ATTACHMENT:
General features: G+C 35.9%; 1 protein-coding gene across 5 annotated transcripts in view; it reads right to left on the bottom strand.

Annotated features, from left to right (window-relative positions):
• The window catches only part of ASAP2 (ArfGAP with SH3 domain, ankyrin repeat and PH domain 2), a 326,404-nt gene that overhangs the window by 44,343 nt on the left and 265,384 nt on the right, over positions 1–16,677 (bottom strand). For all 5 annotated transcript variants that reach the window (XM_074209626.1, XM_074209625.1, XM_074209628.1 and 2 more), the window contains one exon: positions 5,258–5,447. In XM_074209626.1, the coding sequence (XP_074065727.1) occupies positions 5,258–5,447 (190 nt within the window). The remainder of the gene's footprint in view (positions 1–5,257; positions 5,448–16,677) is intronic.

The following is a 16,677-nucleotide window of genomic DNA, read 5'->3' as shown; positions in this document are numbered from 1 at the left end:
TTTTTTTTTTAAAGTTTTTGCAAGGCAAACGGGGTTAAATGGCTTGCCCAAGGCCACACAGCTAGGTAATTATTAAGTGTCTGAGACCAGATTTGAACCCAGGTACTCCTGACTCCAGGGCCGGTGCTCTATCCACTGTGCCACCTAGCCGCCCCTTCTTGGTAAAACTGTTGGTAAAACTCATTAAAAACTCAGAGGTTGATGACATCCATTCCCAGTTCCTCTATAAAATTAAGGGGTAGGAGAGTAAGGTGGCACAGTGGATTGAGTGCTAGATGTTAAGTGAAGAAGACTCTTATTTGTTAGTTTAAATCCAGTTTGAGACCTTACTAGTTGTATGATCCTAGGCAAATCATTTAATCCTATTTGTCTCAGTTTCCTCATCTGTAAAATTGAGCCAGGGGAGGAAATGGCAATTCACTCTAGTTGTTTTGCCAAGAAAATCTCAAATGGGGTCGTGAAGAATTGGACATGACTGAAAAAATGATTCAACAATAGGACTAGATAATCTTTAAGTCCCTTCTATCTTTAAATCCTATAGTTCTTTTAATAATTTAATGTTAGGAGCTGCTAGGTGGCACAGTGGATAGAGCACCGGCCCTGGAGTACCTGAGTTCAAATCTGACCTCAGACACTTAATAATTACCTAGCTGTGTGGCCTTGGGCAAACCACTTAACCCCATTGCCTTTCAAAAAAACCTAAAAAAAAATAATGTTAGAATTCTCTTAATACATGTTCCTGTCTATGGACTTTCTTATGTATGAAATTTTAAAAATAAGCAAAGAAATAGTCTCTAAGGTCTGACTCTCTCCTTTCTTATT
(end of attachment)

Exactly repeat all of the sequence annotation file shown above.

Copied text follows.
General features: G+C 35.9%; 1 protein-coding gene across 5 annotated transcripts in view; it reads right to left on the bottom strand.

Annotated features, from left to right (window-relative positions):
• The window catches only part of ASAP2 (ArfGAP with SH3 domain, ankyrin repeat and PH domain 2), a 326,404-nt gene that overhangs the window by 44,343 nt on the left and 265,384 nt on the right, over positions 1–16,677 (bottom strand). For all 5 annotated transcript variants that reach the window (XM_074209626.1, XM_074209625.1, XM_074209628.1 and 2 more), the window contains one exon: positions 5,258–5,447. In XM_074209626.1, the coding sequence (XP_074065727.1) occupies positions 5,258–5,447 (190 nt within the window). The remainder of the gene's footprint in view (positions 1–5,257; positions 5,448–16,677) is intronic.

The following is a 16,677-nucleotide window of genomic DNA, read 5'->3' as shown; positions in this document are numbered from 1 at the left end:
TTTTTTTTTTAAAGTTTTTGCAAGGCAAACGGGGTTAAATGGCTTGCCCAAGGCCACACAGCTAGGTAATTATTAAGTGTCTGAGACCAGATTTGAACCCAGGTACTCCTGACTCCAGGGCCGGTGCTCTATCCACTGTGCCACCTAGCCGCCCCTTCTTGGTAAAACTGTTGGTAAAACTCATTAAAAACTCAGAGGTTGATGACATCCATTCCCAGTTCCTCTATAAAATTAAGGGGTAGGAGAGTAAGGTGGCACAGTGGATTGAGTGCTAGATGTTAAGTGAAGAAGACTCTTATTTGTTAGTTTAAATCCAGTTTGAGACCTTACTAGTTGTATGATCCTAGGCAAATCATTTAATCCTATTTGTCTCAGTTTCCTCATCTGTAAAATTGAGCCAGGGGAGGAAATGGCAATTCACTCTAGTTGTTTTGCCAAGAAAATCTCAAATGGGGTCGTGAAGAATTGGACATGACTGAAAAAATGATTCAACAATAGGACTAGATAATCTTTAAGTCCCTTCTATCTTTAAATCCTATAGTTCTTTTAATAATTTAATGTTAGGAGCTGCTAGGTGGCACAGTGGATAGAGCACCGGCCCTGGAGTACCTGAGTTCAAATCTGACCTCAGACACTTAATAATTACCTAGCTGTGTGGCCTTGGGCAAACCACTTAACCCCATTGCCTTTCAAAAAAACCTAAAAAAAAATAATGTTAGAATTCTCTTAATACATGTTCCTGTCTATGGACTTTCTTATGTATGAAATTTTAAAAATAAGCAAAGAAATAGTCTCTAAGGTCTGACTCTCTCCTTTCTTATT